Cirillo v. State

Annotate this Case

611 P.2d 1093 (1980)

Michael Joseph CIRILLO, Appellant, v. The STATE of Nevada, Respondent.

No. 12155.

Supreme Court of Nevada.

June 4, 1980.

*1094 Jeffrey D. Sobel, Las Vegas, for appellant.

Richard H. Bryan, Atty. Gen., Carson City and Robert J. Miller, Dist. Atty., Las Vegas, for respondent.


MOWBRAY, Chief Justice:

Michael Joseph Cirillo appeals from the judgment of conviction entered by the district court upon a jury verdict finding Cirillo guilty of murder in the second degree. We hold that the admission into evidence of testimony concerning other crimes was prejudicial error. We therefore reverse and remand for a new trial.

Cirillo was charged with the murder of Manuel Vega. At trial, Toni Rizzo testified that at about two in the afternoon on April 7, 1978, she had gone to Paradise Park in Las Vegas to jog. There she saw appellant Cirillo and John Santini with Manuel Vega. Cirillo asked Rizzo to follow the three of them. The three men got into a car, with Vega driving. Rizzo followed them in a car which belonged to Cirillo. Rizzo lost sight of the other car momentarily, when she had to wait for cross traffic at a stop sign. When she caught up with the car it was parked by the side of the road in a vacant lot. Santini and Cirillo were standing by the car, but Vega was nowhere to be seen: Cirillo told her that Vega had to go somewhere. Santini and Cirillo then got into the car that Rizzo was driving, and she drove them to the house which the two men shared. On the way, Cirillo asked Rizzo to slow down. He put his hand out the window, but she did not see him throw anything from the car.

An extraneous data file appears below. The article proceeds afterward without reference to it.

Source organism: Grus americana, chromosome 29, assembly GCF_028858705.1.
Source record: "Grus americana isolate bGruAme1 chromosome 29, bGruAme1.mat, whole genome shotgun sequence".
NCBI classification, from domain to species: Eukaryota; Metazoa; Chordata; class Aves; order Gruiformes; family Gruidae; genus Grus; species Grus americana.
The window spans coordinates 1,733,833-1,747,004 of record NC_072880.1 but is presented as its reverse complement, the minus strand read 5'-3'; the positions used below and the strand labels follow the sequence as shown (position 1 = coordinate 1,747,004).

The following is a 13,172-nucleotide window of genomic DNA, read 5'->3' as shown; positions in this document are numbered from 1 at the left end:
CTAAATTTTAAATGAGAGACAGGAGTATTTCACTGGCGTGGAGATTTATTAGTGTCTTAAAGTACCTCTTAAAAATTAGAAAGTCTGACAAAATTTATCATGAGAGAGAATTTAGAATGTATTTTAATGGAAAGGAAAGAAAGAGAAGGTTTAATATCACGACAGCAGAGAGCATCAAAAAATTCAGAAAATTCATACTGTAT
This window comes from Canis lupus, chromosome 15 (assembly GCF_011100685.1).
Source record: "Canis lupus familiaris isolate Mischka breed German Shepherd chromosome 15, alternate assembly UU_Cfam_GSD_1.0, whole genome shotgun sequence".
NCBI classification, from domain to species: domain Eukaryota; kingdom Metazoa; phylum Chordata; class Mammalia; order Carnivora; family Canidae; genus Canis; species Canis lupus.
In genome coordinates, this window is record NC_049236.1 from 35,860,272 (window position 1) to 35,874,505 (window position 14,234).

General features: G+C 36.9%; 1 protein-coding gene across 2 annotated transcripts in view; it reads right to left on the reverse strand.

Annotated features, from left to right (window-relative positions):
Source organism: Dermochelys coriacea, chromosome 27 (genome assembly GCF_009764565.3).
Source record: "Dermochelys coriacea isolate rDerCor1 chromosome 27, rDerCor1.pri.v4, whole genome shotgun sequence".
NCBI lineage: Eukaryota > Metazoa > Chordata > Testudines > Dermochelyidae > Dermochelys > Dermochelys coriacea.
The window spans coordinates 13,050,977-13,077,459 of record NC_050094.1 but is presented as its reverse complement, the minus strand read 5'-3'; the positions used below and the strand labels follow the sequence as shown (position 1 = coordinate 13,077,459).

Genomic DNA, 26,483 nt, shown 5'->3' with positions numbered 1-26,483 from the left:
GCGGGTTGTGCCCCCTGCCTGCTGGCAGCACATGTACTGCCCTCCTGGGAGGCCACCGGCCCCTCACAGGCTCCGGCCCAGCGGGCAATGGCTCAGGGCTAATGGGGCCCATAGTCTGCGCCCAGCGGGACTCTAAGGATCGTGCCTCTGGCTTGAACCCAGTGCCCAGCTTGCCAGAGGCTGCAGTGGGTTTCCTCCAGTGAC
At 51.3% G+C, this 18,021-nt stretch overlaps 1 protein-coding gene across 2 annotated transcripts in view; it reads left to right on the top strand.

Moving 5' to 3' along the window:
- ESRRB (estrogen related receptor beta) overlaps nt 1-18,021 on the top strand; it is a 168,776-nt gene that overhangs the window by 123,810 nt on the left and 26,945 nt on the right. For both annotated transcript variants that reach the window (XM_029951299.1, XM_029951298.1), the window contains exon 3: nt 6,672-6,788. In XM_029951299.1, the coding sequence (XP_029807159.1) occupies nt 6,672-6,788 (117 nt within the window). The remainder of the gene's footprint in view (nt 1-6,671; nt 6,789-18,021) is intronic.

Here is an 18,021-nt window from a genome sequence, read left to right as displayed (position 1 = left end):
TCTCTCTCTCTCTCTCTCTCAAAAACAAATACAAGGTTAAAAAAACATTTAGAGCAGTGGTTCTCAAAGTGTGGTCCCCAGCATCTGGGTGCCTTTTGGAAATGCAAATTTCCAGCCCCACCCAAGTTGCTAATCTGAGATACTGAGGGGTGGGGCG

Vega had meanwhile staggered into a store which was about a block from where Rizzo had picked up Santini and Cirillo. Vega was bleeding from a knife wound in the chest which had pierced his heart. He would not say, however, who had stabbed him, and he died in the hospital seven days later.

Later in the day of the assault, Cirillo, Santini and Rizzo were arrested. The police took Rizzo to the place where she said that she had slowed down the car at Cirillo's request. A search of the side of the road uncovered two kitchen knives, one with blood on it but no fingerprints, and one with Cirillo's fingerprints on it but no blood. The shirt Cirillo had been wearing was found at his house with traces of what may have been blood on it.

Santini and Cirillo were charged with the murder of Vega. After a preliminary hearing, both were bound over for trial and an information filed. Both defendants sought writs of habeas corpus in the district court, on the ground that there was insufficient probable cause to hold them for trial. The writ was granted to Santini but denied to Cirillo.

At Cirillo's trial, Tracy Szafraniek was permitted to testify, over defense objections, that at about noon on the day of the assault Santini and Cirillo had approached him and a friend in Paradise Park and asked if they wanted to buy marijuana. When Szafraniek and his friend declined, Santini and Cirillo pushed them out of the park, threatening them with harm if they returned. Additionally, David Chisam, a friend of Vega's, was permitted to testify that he and Vega routinely went to the park in order to purchase marijuana, and that Vega had been on such an errand on the day he was stabbed. Finally, a small quantity of marijuana, which had been seized in a search of the house shared by Santini and Cirillo, was also admitted into evidence.